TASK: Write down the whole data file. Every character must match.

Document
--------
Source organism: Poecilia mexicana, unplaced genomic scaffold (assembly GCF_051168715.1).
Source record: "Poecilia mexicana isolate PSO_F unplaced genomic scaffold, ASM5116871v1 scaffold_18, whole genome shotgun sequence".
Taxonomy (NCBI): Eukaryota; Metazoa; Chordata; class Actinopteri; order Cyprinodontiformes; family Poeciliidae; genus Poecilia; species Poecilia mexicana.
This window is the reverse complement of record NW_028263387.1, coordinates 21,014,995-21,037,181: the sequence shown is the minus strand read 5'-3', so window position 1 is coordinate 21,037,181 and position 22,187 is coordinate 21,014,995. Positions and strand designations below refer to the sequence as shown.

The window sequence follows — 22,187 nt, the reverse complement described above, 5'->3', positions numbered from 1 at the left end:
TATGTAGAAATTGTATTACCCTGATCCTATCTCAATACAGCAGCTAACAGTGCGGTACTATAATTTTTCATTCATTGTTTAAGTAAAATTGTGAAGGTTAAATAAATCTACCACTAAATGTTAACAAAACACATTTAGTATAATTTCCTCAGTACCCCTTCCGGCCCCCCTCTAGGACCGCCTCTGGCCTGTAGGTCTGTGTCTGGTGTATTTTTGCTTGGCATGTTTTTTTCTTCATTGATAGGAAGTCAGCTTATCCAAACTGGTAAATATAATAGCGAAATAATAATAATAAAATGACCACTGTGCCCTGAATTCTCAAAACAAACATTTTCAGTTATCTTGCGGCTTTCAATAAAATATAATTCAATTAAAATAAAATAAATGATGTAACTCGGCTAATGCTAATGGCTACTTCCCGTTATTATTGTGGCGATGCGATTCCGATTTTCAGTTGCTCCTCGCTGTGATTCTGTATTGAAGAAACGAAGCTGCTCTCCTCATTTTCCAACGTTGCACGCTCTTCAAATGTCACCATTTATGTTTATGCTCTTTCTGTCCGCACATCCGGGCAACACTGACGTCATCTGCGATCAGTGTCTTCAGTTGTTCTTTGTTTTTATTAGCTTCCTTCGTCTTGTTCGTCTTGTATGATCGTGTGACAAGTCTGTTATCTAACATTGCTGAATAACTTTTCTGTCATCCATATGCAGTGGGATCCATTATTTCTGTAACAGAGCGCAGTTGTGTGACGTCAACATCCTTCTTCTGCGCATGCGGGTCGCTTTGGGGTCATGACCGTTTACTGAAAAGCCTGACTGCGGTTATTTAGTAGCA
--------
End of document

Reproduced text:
Source organism: Poecilia mexicana, unplaced genomic scaffold (assembly GCF_051168715.1).
Source record: "Poecilia mexicana isolate PSO_F unplaced genomic scaffold, ASM5116871v1 scaffold_18, whole genome shotgun sequence".
Taxonomy (NCBI): Eukaryota; Metazoa; Chordata; class Actinopteri; order Cyprinodontiformes; family Poeciliidae; genus Poecilia; species Poecilia mexicana.
This window is the reverse complement of record NW_028263387.1, coordinates 21,014,995-21,037,181: the sequence shown is the minus strand read 5'-3', so window position 1 is coordinate 21,037,181 and position 22,187 is coordinate 21,014,995. Positions and strand designations below refer to the sequence as shown.

The window sequence follows — 22,187 nt, the reverse complement described above, 5'->3', positions numbered from 1 at the left end:
TATGTAGAAATTGTATTACCCTGATCCTATCTCAATACAGCAGCTAACAGTGCGGTACTATAATTTTTCATTCATTGTTTAAGTAAAATTGTGAAGGTTAAATAAATCTACCACTAAATGTTAACAAAACACATTTAGTATAATTTCCTCAGTACCCCTTCCGGCCCCCCTCTAGGACCGCCTCTGGCCTGTAGGTCTGTGTCTGGTGTATTTTTGCTTGGCATGTTTTTTTCTTCATTGATAGGAAGTCAGCTTATCCAAACTGGTAAATATAATAGCGAAATAATAATAATAAAATGACCACTGTGCCCTGAATTCTCAAAACAAACATTTTCAGTTATCTTGCGGCTTTCAATAAAATATAATTCAATTAAAATAAAATAAATGATGTAACTCGGCTAATGCTAATGGCTACTTCCCGTTATTATTGTGGCGATGCGATTCCGATTTTCAGTTGCTCCTCGCTGTGATTCTGTATTGAAGAAACGAAGCTGCTCTCCTCATTTTCCAACGTTGCACGCTCTTCAAATGTCACCATTTATGTTTATGCTCTTTCTGTCCGCACATCCGGGCAACACTGACGTCATCTGCGATCAGTGTCTTCAGTTGTTCTTTGTTTTTATTAGCTTCCTTCGTCTTGTTCGTCTTGTATGATCGTGTGACAAGTCTGTTATCTAACATTGCTGAATAACTTTTCTGTCATCCATATGCAGTGGGATCCATTATTTCTGTAACAGAGCGCAGTTGTGTGACGTCAACATCCTTCTTCTGCGCATGCGGGTCGCTTTGGGGTCATGACCGTTTACTGAAAAGCCTGACTGCGGTTATTTAGTAGCA